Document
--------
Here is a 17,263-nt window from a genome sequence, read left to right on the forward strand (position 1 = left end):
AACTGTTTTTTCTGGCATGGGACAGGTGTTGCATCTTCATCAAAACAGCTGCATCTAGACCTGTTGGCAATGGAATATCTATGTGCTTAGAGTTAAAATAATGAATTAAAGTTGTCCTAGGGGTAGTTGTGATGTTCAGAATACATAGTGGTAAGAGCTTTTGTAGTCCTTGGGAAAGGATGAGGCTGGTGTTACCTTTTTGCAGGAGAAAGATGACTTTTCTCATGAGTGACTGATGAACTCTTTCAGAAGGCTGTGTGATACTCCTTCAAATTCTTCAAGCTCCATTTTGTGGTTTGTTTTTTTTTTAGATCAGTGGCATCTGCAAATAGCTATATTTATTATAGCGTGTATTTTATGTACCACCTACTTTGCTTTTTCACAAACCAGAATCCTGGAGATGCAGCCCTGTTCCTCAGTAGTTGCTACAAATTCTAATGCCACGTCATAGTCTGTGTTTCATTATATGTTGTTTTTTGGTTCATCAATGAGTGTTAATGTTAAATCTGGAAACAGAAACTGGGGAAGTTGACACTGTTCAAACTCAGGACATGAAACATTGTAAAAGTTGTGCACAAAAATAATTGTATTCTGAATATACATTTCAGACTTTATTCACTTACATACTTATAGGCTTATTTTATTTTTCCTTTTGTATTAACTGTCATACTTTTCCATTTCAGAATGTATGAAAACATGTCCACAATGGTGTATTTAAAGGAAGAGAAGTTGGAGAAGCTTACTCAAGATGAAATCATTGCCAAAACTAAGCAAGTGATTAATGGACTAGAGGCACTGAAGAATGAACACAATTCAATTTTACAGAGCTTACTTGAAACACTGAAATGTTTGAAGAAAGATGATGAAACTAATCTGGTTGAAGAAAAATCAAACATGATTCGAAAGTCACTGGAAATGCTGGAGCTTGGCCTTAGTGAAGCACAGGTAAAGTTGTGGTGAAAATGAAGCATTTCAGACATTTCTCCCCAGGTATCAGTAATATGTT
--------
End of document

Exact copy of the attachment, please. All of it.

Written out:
Here is a 17,263-nt window from a genome sequence, read left to right on the forward strand (position 1 = left end):
AACTGTTTTTTCTGGCATGGGACAGGTGTTGCATCTTCATCAAAACAGCTGCATCTAGACCTGTTGGCAATGGAATATCTATGTGCTTAGAGTTAAAATAATGAATTAAAGTTGTCCTAGGGGTAGTTGTGATGTTCAGAATACATAGTGGTAAGAGCTTTTGTAGTCCTTGGGAAAGGATGAGGCTGGTGTTACCTTTTTGCAGGAGAAAGATGACTTTTCTCATGAGTGACTGATGAACTCTTTCAGAAGGCTGTGTGATACTCCTTCAAATTCTTCAAGCTCCATTTTGTGGTTTGTTTTTTTTTTAGATCAGTGGCATCTGCAAATAGCTATATTTATTATAGCGTGTATTTTATGTACCACCTACTTTGCTTTTTCACAAACCAGAATCCTGGAGATGCAGCCCTGTTCCTCAGTAGTTGCTACAAATTCTAATGCCACGTCATAGTCTGTGTTTCATTATATGTTGTTTTTTGGTTCATCAATGAGTGTTAATGTTAAATCTGGAAACAGAAACTGGGGAAGTTGACACTGTTCAAACTCAGGACATGAAACATTGTAAAAGTTGTGCACAAAAATAATTGTATTCTGAATATACATTTCAGACTTTATTCACTTACATACTTATAGGCTTATTTTATTTTTCCTTTTGTATTAACTGTCATACTTTTCCATTTCAGAATGTATGAAAACATGTCCACAATGGTGTATTTAAAGGAAGAGAAGTTGGAGAAGCTTACTCAAGATGAAATCATTGCCAAAACTAAGCAAGTGATTAATGGACTAGAGGCACTGAAGAATGAACACAATTCAATTTTACAGAGCTTACTTGAAACACTGAAATGTTTGAAGAAAGATGATGAAACTAATCTGGTTGAAGAAAAATCAAACATGATTCGAAAGTCACTGGAAATGCTGGAGCTTGGCCTTAGTGAAGCACAGGTAAAGTTGTGGTGAAAATGAAGCATTTCAGACATTTCTCCCCAGGTATCAGTAATATGTT